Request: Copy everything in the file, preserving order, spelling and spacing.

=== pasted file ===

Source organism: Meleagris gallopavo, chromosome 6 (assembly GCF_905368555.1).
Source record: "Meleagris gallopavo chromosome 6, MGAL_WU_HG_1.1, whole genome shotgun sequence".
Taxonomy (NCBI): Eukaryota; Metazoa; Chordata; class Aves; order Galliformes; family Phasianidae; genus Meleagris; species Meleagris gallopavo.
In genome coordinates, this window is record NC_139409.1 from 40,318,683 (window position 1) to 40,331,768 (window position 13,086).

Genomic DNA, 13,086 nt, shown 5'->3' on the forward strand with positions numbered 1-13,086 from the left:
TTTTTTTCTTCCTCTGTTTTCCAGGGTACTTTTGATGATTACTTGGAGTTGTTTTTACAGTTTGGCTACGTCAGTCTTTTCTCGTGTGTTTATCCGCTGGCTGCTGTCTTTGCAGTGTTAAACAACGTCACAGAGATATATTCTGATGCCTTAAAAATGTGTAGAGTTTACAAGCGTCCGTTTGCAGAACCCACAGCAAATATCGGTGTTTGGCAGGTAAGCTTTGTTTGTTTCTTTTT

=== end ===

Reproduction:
Source organism: Meleagris gallopavo, chromosome 6 (assembly GCF_905368555.1).
Source record: "Meleagris gallopavo chromosome 6, MGAL_WU_HG_1.1, whole genome shotgun sequence".
Taxonomy (NCBI): Eukaryota; Metazoa; Chordata; class Aves; order Galliformes; family Phasianidae; genus Meleagris; species Meleagris gallopavo.
In genome coordinates, this window is record NC_139409.1 from 40,318,683 (window position 1) to 40,331,768 (window position 13,086).

Genomic DNA, 13,086 nt, shown 5'->3' on the forward strand with positions numbered 1-13,086 from the left:
TTTTTTTCTTCCTCTGTTTTCCAGGGTACTTTTGATGATTACTTGGAGTTGTTTTTACAGTTTGGCTACGTCAGTCTTTTCTCGTGTGTTTATCCGCTGGCTGCTGTCTTTGCAGTGTTAAACAACGTCACAGAGATATATTCTGATGCCTTAAAAATGTGTAGAGTTTACAAGCGTCCGTTTGCAGAACCCACAGCAAATATCGGTGTTTGGCAGGTAAGCTTTGTTTGTTTCTTTTT